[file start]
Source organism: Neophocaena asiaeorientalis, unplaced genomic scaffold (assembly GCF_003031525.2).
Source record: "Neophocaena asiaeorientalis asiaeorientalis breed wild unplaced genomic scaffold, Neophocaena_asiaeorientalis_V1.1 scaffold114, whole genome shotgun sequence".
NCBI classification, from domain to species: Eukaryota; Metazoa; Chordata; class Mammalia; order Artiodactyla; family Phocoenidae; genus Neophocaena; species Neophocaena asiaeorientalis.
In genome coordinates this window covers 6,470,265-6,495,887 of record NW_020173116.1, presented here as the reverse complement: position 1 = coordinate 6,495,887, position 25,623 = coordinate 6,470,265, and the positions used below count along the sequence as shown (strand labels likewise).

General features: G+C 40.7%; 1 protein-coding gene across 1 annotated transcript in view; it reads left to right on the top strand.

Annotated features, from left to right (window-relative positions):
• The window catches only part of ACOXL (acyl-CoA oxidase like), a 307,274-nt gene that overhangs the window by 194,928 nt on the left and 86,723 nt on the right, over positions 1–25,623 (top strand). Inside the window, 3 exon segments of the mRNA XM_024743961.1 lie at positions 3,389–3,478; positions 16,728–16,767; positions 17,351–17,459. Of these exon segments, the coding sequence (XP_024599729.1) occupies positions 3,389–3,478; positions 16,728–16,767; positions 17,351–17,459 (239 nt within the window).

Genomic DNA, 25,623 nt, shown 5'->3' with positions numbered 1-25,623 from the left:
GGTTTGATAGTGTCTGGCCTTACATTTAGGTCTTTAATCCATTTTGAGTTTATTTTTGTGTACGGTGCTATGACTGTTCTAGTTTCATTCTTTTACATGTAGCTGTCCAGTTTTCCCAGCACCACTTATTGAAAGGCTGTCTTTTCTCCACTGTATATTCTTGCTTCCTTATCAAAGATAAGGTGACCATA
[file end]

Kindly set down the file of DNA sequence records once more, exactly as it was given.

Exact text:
Source organism: Neophocaena asiaeorientalis, unplaced genomic scaffold (assembly GCF_003031525.2).
Source record: "Neophocaena asiaeorientalis asiaeorientalis breed wild unplaced genomic scaffold, Neophocaena_asiaeorientalis_V1.1 scaffold114, whole genome shotgun sequence".
NCBI classification, from domain to species: Eukaryota; Metazoa; Chordata; class Mammalia; order Artiodactyla; family Phocoenidae; genus Neophocaena; species Neophocaena asiaeorientalis.
In genome coordinates this window covers 6,470,265-6,495,887 of record NW_020173116.1, presented here as the reverse complement: position 1 = coordinate 6,495,887, position 25,623 = coordinate 6,470,265, and the positions used below count along the sequence as shown (strand labels likewise).

General features: G+C 40.7%; 1 protein-coding gene across 1 annotated transcript in view; it reads left to right on the top strand.

Annotated features, from left to right (window-relative positions):
• The window catches only part of ACOXL (acyl-CoA oxidase like), a 307,274-nt gene that overhangs the window by 194,928 nt on the left and 86,723 nt on the right, over positions 1–25,623 (top strand). Inside the window, 3 exon segments of the mRNA XM_024743961.1 lie at positions 3,389–3,478; positions 16,728–16,767; positions 17,351–17,459. Of these exon segments, the coding sequence (XP_024599729.1) occupies positions 3,389–3,478; positions 16,728–16,767; positions 17,351–17,459 (239 nt within the window).

Genomic DNA, 25,623 nt, shown 5'->3' with positions numbered 1-25,623 from the left:
GGTTTGATAGTGTCTGGCCTTACATTTAGGTCTTTAATCCATTTTGAGTTTATTTTTGTGTACGGTGCTATGACTGTTCTAGTTTCATTCTTTTACATGTAGCTGTCCAGTTTTCCCAGCACCACTTATTGAAAGGCTGTCTTTTCTCCACTGTATATTCTTGCTTCCTTATCAAAGATAAGGTGACCATA